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R. C. DUNN, Publisher. Terms $1.00 Per Tear.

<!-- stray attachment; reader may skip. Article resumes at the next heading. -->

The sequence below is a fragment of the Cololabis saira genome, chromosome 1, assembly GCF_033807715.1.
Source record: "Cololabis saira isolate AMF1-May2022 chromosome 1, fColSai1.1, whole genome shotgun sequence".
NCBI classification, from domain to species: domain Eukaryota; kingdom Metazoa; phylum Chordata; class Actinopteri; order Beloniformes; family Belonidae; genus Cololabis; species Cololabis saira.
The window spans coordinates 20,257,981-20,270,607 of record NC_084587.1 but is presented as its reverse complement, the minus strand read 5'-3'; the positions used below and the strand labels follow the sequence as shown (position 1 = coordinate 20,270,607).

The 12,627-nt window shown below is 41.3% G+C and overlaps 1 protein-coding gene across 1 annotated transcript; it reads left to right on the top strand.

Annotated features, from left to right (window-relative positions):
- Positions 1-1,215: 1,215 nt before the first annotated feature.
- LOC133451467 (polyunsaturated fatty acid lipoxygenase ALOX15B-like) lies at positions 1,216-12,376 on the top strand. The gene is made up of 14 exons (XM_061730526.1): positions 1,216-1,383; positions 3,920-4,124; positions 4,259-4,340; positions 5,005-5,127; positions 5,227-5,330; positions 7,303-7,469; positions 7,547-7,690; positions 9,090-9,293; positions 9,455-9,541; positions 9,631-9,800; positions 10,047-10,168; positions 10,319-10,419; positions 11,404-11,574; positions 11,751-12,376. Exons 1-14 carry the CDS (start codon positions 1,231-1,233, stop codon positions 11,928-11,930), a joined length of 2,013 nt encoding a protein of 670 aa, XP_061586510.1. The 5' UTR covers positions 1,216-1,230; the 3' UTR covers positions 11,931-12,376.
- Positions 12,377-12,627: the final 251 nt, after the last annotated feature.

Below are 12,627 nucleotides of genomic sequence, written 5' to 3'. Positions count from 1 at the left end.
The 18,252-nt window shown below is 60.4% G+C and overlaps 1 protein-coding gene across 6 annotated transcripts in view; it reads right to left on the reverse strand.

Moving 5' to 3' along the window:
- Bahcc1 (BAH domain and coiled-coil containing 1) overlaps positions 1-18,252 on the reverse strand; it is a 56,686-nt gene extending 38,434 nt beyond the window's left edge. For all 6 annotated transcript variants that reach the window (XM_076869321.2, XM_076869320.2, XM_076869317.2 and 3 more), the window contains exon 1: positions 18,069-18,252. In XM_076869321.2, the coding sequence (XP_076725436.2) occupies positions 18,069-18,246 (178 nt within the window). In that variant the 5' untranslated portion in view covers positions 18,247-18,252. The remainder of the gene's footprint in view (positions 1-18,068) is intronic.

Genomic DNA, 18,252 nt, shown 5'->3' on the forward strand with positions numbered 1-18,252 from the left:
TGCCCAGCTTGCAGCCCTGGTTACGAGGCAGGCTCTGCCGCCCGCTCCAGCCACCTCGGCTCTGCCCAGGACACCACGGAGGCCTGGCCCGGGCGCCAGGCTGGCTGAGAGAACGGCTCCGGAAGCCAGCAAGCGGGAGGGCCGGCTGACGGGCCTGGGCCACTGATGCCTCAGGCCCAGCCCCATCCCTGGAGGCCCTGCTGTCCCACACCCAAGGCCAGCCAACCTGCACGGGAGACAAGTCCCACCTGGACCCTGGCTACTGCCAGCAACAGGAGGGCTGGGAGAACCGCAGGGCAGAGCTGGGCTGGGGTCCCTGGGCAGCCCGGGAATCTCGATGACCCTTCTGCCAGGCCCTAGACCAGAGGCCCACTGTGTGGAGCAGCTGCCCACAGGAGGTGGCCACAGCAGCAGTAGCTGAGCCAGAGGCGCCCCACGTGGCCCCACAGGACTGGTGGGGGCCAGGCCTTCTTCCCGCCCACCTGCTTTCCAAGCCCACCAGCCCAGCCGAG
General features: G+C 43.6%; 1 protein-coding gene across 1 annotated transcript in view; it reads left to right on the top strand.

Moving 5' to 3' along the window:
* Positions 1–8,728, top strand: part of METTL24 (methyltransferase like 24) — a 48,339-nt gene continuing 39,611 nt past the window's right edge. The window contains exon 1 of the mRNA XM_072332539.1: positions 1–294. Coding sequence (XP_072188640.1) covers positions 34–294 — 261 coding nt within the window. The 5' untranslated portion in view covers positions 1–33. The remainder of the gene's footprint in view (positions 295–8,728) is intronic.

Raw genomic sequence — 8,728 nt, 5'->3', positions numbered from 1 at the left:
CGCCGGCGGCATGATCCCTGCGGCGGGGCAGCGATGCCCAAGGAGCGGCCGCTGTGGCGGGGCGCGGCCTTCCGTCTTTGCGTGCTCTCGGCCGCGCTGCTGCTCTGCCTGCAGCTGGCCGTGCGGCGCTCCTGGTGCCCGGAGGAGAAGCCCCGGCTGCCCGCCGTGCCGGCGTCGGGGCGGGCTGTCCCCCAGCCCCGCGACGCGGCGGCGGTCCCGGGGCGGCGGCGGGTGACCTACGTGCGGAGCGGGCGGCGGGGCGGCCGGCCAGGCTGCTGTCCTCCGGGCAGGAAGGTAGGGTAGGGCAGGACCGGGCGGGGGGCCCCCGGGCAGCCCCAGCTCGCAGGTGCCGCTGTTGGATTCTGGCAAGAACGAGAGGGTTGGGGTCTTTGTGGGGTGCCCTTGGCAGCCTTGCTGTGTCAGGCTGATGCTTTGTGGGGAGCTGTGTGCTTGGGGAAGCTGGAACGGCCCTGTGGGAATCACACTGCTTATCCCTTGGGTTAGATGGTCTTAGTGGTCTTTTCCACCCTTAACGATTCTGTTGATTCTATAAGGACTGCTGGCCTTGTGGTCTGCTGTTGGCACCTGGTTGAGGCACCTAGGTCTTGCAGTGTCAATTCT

WOULD AID SCHOOLS Adoption of One-Mill Road Tax is Urged by the Superintendent of Public Instruction. As a Direct Result of Better Roads Im- proved Rural Schools Will Fol- low, Says fir. Schulz. The superintendent of public in struction, C. G. Schulz, fully realiz ing the importance of the one-mill tax amendment to the rural school districts, and the amendment provid ing for educational and professional standards for superintendents of schools, advises, in a circular letter sent out by him, that every citizen in Minnesota should vote for them. The circular, reproduced hereunder, speaks for itself: 'Constitutional Amendments and Public schoolsTwo of the amend ments to the constitution to be voted on at the general election No vember 5th have a direct relation to public schools and education. One amendment provides for a state one mill tax for roads and bridges. As a general state policy this proposed amendment is of vast importance to every citizen and every interest in Minnesota. I has a direct relation to the rural schools, and to the movement for consolidation. When we have better public roads there will follow as a direct result an im proved rural school A state-wide movement which has the effect of improving our highways will promote the use and value of the public schools. Another relates to the office of county superintendent of schools. I provides for educational and profes sional standards for that office. The county superintendents now serving are in favor of it. Teachers and educators believe it wise and will support it. There is no opposition to it from any known source. This standard prevails in many states, and Minnesota should adopt it. I hope that all voters who are interested in the administration of public schools and in making the county superin tendent's office more efficient will voce YES on this amendment. "C. G. Schulz, Superintendent of Public In struction, "St. Paul, Minn." Reception for Rev. and Mrs. Service. A reception was given on Friday evening in the parlors of the Meth odist church to Rev. and Mrs. Ser vice by the Ladies' Aid society in honor of the appointment of Rev. Seivice for another year at Prince ton. There were many people in at tendance and the evening was passed enjojably in a social way. Rev. Lar son delivered the address of welcome and Rev. Service responded thereto in a most feeling manner, saying he was pleased indeed to be appointed to preside over the Princeton Meth odist church foi another year, at least, and to remain with the good people of this village. Refreshments were served by the Ladies' Aid soci ety. During their residence in Prince ton Rev. Service and his estimable wife ha\e made many friends, and thev are fully deserving of this friendship for they have put forth their best efforts toward all that tends to the good of the community. Rev. Service has taught many a lesson from the pulpit and, assisted by Mrs. Service, has ministered to the wants of the sick and those who needed food. The} are truly good people and the Union is pleased that they will remain among us. A Warning. Next Thursday night is Hallow e'en and hobbledehoy depredators had better be on their guard. Care ful watch will be kept and Marshal Post is determined to lock up all hoodlums caught destroying or carry ing off property and to take them be fore a justice of the peace. A num ber of deputy marshals will be ap pointed to assist Mr. Post in his work of rounding up the depredators and running them into the bastile. Many private citizens intend guard ing their premises with loaded shot guns, and they will not hesitate to shoot whomsoever is detected ties passing. 'Tis not the small boy who is to be feared so much as the night piowling hobbledehoy on Hallowe'en. Special Agricultural Train. The extension division of the state college of agriculture will run a spec ial agricultural tram through Mille Lacs county during the first half of November, and one purpose of this undertaking is to connect the agri cultural work of the extension divi- sion with the rural schools. Indus trial work will be exhibited, bulle tins relating to the teaching of agri culture in rural schools distributed, and in one car will be displayed sam ples of grains, vegetables, etc., that have been exhibited in prize-win ning contests. This educational train should prove of interest and of great value to both teachers and pupils in rural schools. The names of the places where the train will stop in Mille Lacs county and the dates will be published in the Union in due course of time. More Prizes for Best N. W. Products. L. W. Hill, chairamn the board of directors of the Great Northern road, has just announced that he will give a $200 silver trophy cup for the best bushel of potatoes grown in the northwest and exhibited at the Northwestern Products exposition in Minneapolis in November also that he will give a cup of similar value for the best collection of alfalfa products showing the most varied use which can be made of the plant as food for men or beasts. Howard Elliott, president of the Northern Pacific road, has announced that besides paying $100 in gold for the best ten boxes of apples exhibited at the exposition, he will give a sil ver trophy, similar to that offered by Mr. Hill, for the best bushel of dent corn grown in the six states along the lines ot the Northern Pacific, and another trophy cup for the best collection of forage crops produced in the seven states. Mr. Hill's offers are open to any one in Minnesota, the Dakotas, Mon tana, Idaho,Washington and Oregon. Mr. Elliott's offers are limited to ex hibitors in Northern Pacific terri tory. Fifty dollars in gold will be paid bj the Midland Linseed Products company of Minneapolis for the best bushel of flax grown in the American northwest and exhibited at the land show in Minneapolis. The exposition management is offering the $5,000 big Four-Thirty gas tractor and plows for the best five bushels of wheat exhibited in Minneapolis. An Able Music Teacher. Jojce Hazel Hetley, member of the faculty of the Minneapolis School of Music, wishes to announce here with that all pupils desirous of studying with her leave their names with Mrs. Guy Ewing. Miss Hetley is a graduate of Oberlin conserva tor} with the degree of Bachelor of Music. Besides the piano she gradu ated in composition and the pipe or gan, being a pupil of the celebrated Guilmant and Widor. She comes highly recommended by her teachers as an earnest student and also pos sessing the highest qualifications as an instructor. Miss Hetley is a pianist and accompanist of splendid ability, possessing admirable techni cal proficiency, and her readings bear the mark of innate feeling and technique. Work taken with her will be accepted at the Minneapolis School of Music. The Judkins House Burns. On Friday evening, shortly after 5 o'clock, the home of Ed Judkins in Baldwin township took fire from a defective chimne.v and the structure, with the greater part of its contents, was consumed. Fifty or more neigh bors battled with the flames but their efforts proved futile so far as the dwelling was concerned, although they succeeded in preventing the destruction of the barn and other out buildings. Part of the furniture on the ground floor of the dwelling house was saved. An insurance of $800 was carried on the building and $400 on the furniture. Mr. Judkins is a heavy loser by this fire. Two Men Control 36 Per Cent. The house committee on banking and currency has concluded a spe cial inquiry, begun some months ago, for the purpose of finding out to what extent the control of the com mercial and financial interests of this country have been concentrated through the interlocking of the di rectorates of corporations. Among other things, the report shows that two menMorgan and Rockefeller control 36 per cent of the active wealth and natural resources of the United States. AT NORTHWESTERN HOSPITAL. Marshall Hall, son of Everett Hall of Wyanett, was operated upon on Saturday for acute appendicitis. The boy is convalescing. Mrs. F. T. Kettelhodt, who is at the hospital for medical treatment, is somewhat improved. Mrs. Otto Walters, who is receiv ing medical treatment at the hos pital, is slowly improving. OPINIONS OF EDITORS Poor But Expensive. Sam Gordon thinks that the 'pro gresssive" campaign is being poorly managed. Nevertheless we will bet that it will come high.West St. Paul Times. $- Right You Are, Bro. Ives. Bob Dunn's one-mill road tax amendment, adopted, will make Bob prouder than if Bob were made governor. Everybody vote for it. Cass Lake Times. i $- Be Sure You Vote Yes. Be sure you vote yes on the 1st amendment, which is the Dunn one mill good roads provision, and its passage means more to you than anjr other issue to be settled Nov. 5. Menahga Journal. Merely a Bundle of Ballots. Don't be surprised when you are handed an armful of paper by the judges of election next November. I isn't supposed to be used for a bed sheet nor for underlaying the carpet. It is simply the election ballot. Belle Plaine Herald. S* $ Time Tables Were Turned. Perhaps a better way than has yet been tried to curb the high cost of living would be for the consuming public to get together and determine just what it will pay for the com modities it wants. The other end of the deal has been doing the dictat ing entirely too long. I is time the tables were turned.Red Wing Daily Eagle. $- Nothing of More Importance. There is nothing we can think of at this present writing of more im portance than the good roads amend ment that the voters will be given an opportunity to support at the polls on Nov. 5. It is the first amendment on the little pink balllot. The importance of good roads is growing on the people every day. Not only are the farmers becoming interested and appreciative, but the residents of the city as well. Every county should have a pride in having little better roads than the neigh bors, and the stronger this pride the better the roads are sure to be. Keep the Dunn amendment for good roads in mind when you go to the polls on Nov. 5. This is as impor tant to the state of Minnesota as is the governorship or any other office. Stillwater Gazette. $- 3* *$- The Enemy of Organized Labor. P. V. Collins, the accidental Bull Moose candidate for governor in this state, claims to be a progressive, but continues to publish his farm paper as a non-union sheet. If he would walk up to the captain's office and sign an argeement unionizing his shop he would show that he' had at least some tendency toward progres siveness, and to that extent, if no farther, would justify his wearing the robes of sanctity he has so re cently put on. Will he do it? We think not Then union men know what to do to him at the election, and there is little dangei that any of them will neglect to do it. He is not only no friend to organized labor, but its open and active foe. He is therefore not entitled to any consid eration or support from any union voter.Minnesota Labor Union. Justice Court- Examination, S. W. Williams appeared before Justice Dickey on Tuesday afternoon for examination in answer to the complaint of Chas. Plummer, who swore out a warrant charging him with assault in the first degree. County Attorney Ross appeared for the state and Charles Keith for the defendant. Plummer was first called to the stand and told of the alleged cutting by Williams, and he was followed by Dr. Caley, who testified that he cleaned the wound in Plummer's neck and took five stifcches in the same. William Neely, Henry Plaas, F. C. Foltz, Peter Moeger and Erick Hylander also gave testimony as to what they knew of the alleged assault. At the conclusion of the examination Justice Dickey decided that the evidence was sufficient to hold the defendant to the grand jury and fixed his bonds in the sum of $1,000. Johnson Statue Unveiled. The bronze monument to the late Governor Johnson was unveiled at 2 o'clock on Saturday afternoon in fronb of the state capitol, St. Paul, and a great crowd witnessed the cer emonies. The statute was built PRINCETON, WXIB LACS COUNTY, MINNESOTA, THURSDAY, OCTOBER 24, 1918 with a fund raised by popular sub scription amounting to over $24,000, of which $3,000 remains. The pupils of district 26, Blue Hill, will give a supper and program at the residence of C. W. Taylor on Hal lowe'en. Everybody invited and a jolly time is promised. Mr. and Mrs. W. C. Buirge and three sons of Mason City, Iowa, were guests of Mr, and Mrs. H. L. Zim merman from Saturday to Monday. Mr. Buirge is a brother of Mrs. Zim merman. Mrs. G. A. Eaton entertained Mrs. C. fl. Rines and Mrs. Jos. Borden at dinner last Thursday at her cottage at Elk Lake park. The_ dinner was given in honor of Mrs. Rines^ Who left last Tuesday for the Pacific coast tospend the winter. fie sure to call and look over our firis line of new musical goods. Pi anos, violins, accordeons of all kinds, flageolets, ocarinaes, kazoos, flutes, inflsic rolls and music bags and other articles too numerous to mention. EWings' Music Store, Princeton. Dr. Murphy ot Montevideo was here on Saturday to visit his aged father and mother, who are making their home with Mr. and Mrs. Isaac Martin. Mrs. Martin is a sister of Dr. Murphy. The Union is indebted to Dr. Murphy for a pleasant call. An experience meeting of the Meth odist Ladies' Aid society will be held in the parlors of the church on the evening of November 1. At that time each member will be expected to turn over a dollar and to tell how it was earned. The public is invited to the meeting. Joe Mossman covered a distance of 25 miles on Sunday hunting game of various description. When he arrived home at 8 p. m., all tired out, he deposited on the woodshed floor one red squirrel, one sandpiper, one plover and two blackbirds. Joe's marksmanship is improving. Mrs. Alice Paul, deaconess of As bury hospital, who was here solicit ing contributions for that institu tion, left on Tuesday for St. Paul. Many people donated cash and the potato men donated 500 bushels of murphys which W H. Ferrell kindly counted to ship to the hopsital. Mrs. C. A. Spaulding of Helena, Mont., who was a guest oi Dr. and Mrs. Cooney for a fortnight, left on Tuesday for Quincy, 111., where she will meet her husband, who has gone south on business, and return to Princeton before going home. Mrs. Cooney accompanied Mrs. Spaulding as far as St. Paul. 31 the give a opera On the evening of October Princeton Tennis club will masquerade ball in Brands1 house to which the public is respect fully invited. The hall decorations will be jack o'lanterns, black cats, witches, etc., and Skahen'sorchestra will furnish the music. No un masked person will be permitted to dance. Mike Mahoney's ambition has al ways been to purchase a red-headed horse, and now he has succeeded in securing just what he desired. He says that a red-headed horse reminds him of the animal he used to hitch to his jaunting car in dear old Ire land when he went forth to attend Donnybrook fair and lick every Orangeman in sight. Mrs. C. H. Rines left on Tuesday morning for the Pacific coast, where she intends passing the winter in the land where flowers are perpetually in bloom. She will stay a while in Se attle, Wash., and at Cottage Grove, Ore., and from the latter place will go to Los Angeles to visit her daugh ter, Mrs. Ambrose Kelliher. Mrs. Rines' many Princeton friends wish her an enjoyable sojourn. The Bockoven Land agency has sold the Jas. Chisholm place of 120 acres, northeast of town, to E. C. Thompson of South Dakota, who will take possession in the spring. The same agency has also sold 160 acres in Blue Hill township to an Iowa man, who will move onto the place in the spring, and three other improved farms of 40 acres each in Blue Hill, Baldwin respectively. l'*%\ 'IS, c/^ AvL* ^iMl^^i& IkkM^i^i M#i^^*ii4jfe^&^i,'ii4M and Greenbush Dr. Armitage, we are told, will go to Jerusalem in the springtime to visit his friend, Sheik Ben Ali Ben Hassan, from whom he has received a special invitation to spend a few weeks in the historic city. Ben Ali Ben Hassan is a direct descen dant of Mohammed and Doc will have to carefully guard against the use of cusswords while a guest of the holy man. When Doc returns from Jerusalem he will probably wear a red fez instead of a Christie plug hat. TEAM HASDISSOLVED High School Football Squad, After an Effort to Surmount Stupen- dous Obstacles, Disbands. Organized Under Unfavorable Condi- tions, Odds Against the Team Prove Much Too Heavy. After an uncertain career right from the very start the Princeton high school football team has finally disbanded and gone into the discard with a record of one game won and one game lost. Through graduation and from other causes seven of the 1911 regulars passed on into other circles of activity, leaving but two or three experienced players around which to build the 1912 machine. The material which reported for practice this fall was extremely light and inexperienced, and amounted in round numbers to the proverbial baker's dozen. Several of these were hampered by objections of their par ents to the game and others were working their way through school, thus giving them little or no time in which to practice. From the very start it was a de batable question whether it would be advisable or not to attempt to play the game at the local school this season, but it was finally decided to at least have a try at it, and the moleskins were resurrected again for the coming battles. After a somewhat checkered two weeks' practice the locals played an all-star combination and defeated them by a score of 13 to 7. This had a tendency to revive things momentarily, but it was only a flash in the pan and, with the Milaca game on the coming Sat urday it was decided in the middle of the week that it was impossible to go through the season and that football would have to be abandoned for this year. But Milaca had al ready advertised their game with Princeton on the coming Saturday, and it was up to the locals to go thiough with this game regaidless of local conditions and drawbacks. This they did, and although defeated~by a decisive score, still they had nothing to be ashamed-of foj their part in t^e contest. The team deserves con siderable credit for their gameness in going into this contest in the face of almost certain defeat and consider ing their demoralized condition. Conditions over which no one had control seemed to be working in uni son to put a quietus on the game and, bowing to the inevitable, Capt. Fullwiler and his crew launched the lifeboats and abandoned the ship in midocean. When last heard of they were mak ing for a new rescuing ship, to-wit, basket ball, which sport the local high school athletes are going to at tempt to play the coming season. The Local Potato Situation. The potato situation remains practically unchanged so far as the demand from outside points for white stock is concerned. As the season advances, however, there is an increasing demand for Triumphs, which are shipped south for seed purposes. A scarcity of refrigerator cars has prevented to some extent growers from promptlj filling their orders for this kind of stock. Some thing like 25 cars have been shipped in the last six days. Farmers have been marketing pota toes steadily throughout the week but prices have remained about the same as those prevailing when the Union was last issued. Reports from the surrounding ter ritory say that the bulk of the pota toes have been dug. Exceptionally fine weather has prevailed for har vesting potatoes this season, and the grower who loses potatoes from frost has only himself to blame. Fred Warner Wins State Prize. Fred Warner, at one time assistant buttermaker at the Princeton Co operative creamery, but now of Northwood, Iowa, won the sweep stakes prize in that state for the best butter. His butter scored 97 and the award consists of a gold medal and a gold watch. Fred naturally feels proud of his achievement, and his many Princeton friends are pleased to learn that he is making so great a success. Willi.v- Teach^Vocal Music will arrive here next Monday eS eYen mg, and those desirous of entering hex class vocal instruction will MINNESOTA :*T0RiCAL SOCIETY, VOLUME XXXVI. NO. 44 very interesting pupil of mine foi* several years and is perfectly com petentto handle the voices of pupils. She has worked on nothing but the best of the world's musical literature and has my sincere esteem as a .musician and singer of great possi bilities. The serious nature of her study has made her a natural leader and I highly recommend her as a" teacher of voice. EdnahF. Hall, **-r Hampshire Arms, Minneapolis. Oct. 22, 1912. ltc L. W. HILL AS PORTER. He Carries an Old Lady's, Grip to Train and an Insolent Red Cap Porter is Hunting Another Job. This is a tale of Red Cap and Sandy Beard. Red Cap stood, in certain hours, at the foot of the stairs that lead to the lower waiting room of the union, station in Minneapolis, to help pas sengers to trains with their hand baggage, as was his duty. Red Cap liked to help fat, sleek, prosperous looking passengers. Large, round-faced men, who looked as if they had just dined well were his favorites. Red Cap was not partial to people of modest attire, who looked. as if they had no tips in their pockets. Red Cap was a big, strong man. Little Old Lady, with a heavy satchel, made her way one day slowly across the waiting room floor. Sandy Beard came rapidly down the stairs. Sandy Beard saw Little Old Lady. Sandy Beard carried Lit tle Old Lady's satchel to the train. Sandy Beard then came back to Red Cap, and said: "Couldn't you have carried that satchel for that old lady?" Red Cap looked annoyed at being addressed so familiarly, and he drew himself up and looked at Sandy Beard and asked: "Well, what ao you care?" Then Sandy Beard replied. I have some interest in the matter, I am Louis W. Hill." Red Cap laughed. "Ha' ha! he cried. "That's a good one but you can't fool me." But Sandy Beard really was Louis W. Hill, chairman of the board of directors of the Great Northern road. Red Cap went out into the street to look for another job and com plained of hard times. Sandy Beard went over to St. Paul, Minneapolis Journal. Great Northern Agricultural Extension. Mr. W. L. Davis and Mr. B. B. Lawshe, representing Prof. F. R. Crane of the Great Northern Agri cultural Extension department, came in on Tuesday's train and re mained until last evening. Accom panied by Mr. W. H. Ferrell, who kindly loaned his automobile for the occasion, H. A. Humphrey's farm, the nej^ of section one Blue Hill, was visited, and arrangements were made whereby Mr. Humphrey will devote five acres to demonstrating what can be done with oats. In the afternoon Ira Stanley conveyed Messrs. Davis and Lawshe in his automobile-to Fred Eggert's farm in section nine, town of Princeton, where a five-acre plot was selected for barley. In all probability five acres on George Schmidt's farm will be selected as a wheat demonstration plot. Samples of the soil were taken and forwarded to the head office at St. Paul. Next year these three demonstration plots will be places of interest for the farmers of this vi cinity. Catholic Bazaar. The Catholics will hold their bazaar for the benefit of the church on November 2 at Brands' opera house. There will be a good many useful and beautiful articles offered for sale, as also a variety of vege tables and canned fruits. Among the attractions there will be a fish ing pond and guessing contests for young and old. Dinner and supper will be served and a lunch at any hour between these meals. The Catholic ladies will endeavor to retain their reputation for serving good square meals and they will ap preciate greatly your kind support. Prompt attention assured to all. The Crusaders at Opera House. "The Crusaders," or "Jerusalem Delivered," will be produced in XT- yr T,. motion pictures at Brands' opera' Miss Martha Fibigar of Minneapolis househtsFriday,. on Saturday and Sun- ni da cial ,,for greatest biblical spectacle, and the please call upon her at J. Ci.b Herds- films have secured lJtJ W ?F Figar tutor gives her the following excel- will appear in motiograph in this lentrecommendatmn: production. I will be Miss Martha Fibigar has been t**, tittsfft at 8 m. This is a spe- presentation of the world's expensebeen Tw 'H thousanconsidera!peopldta a rare a to everyone who witnesses it. mmmm treat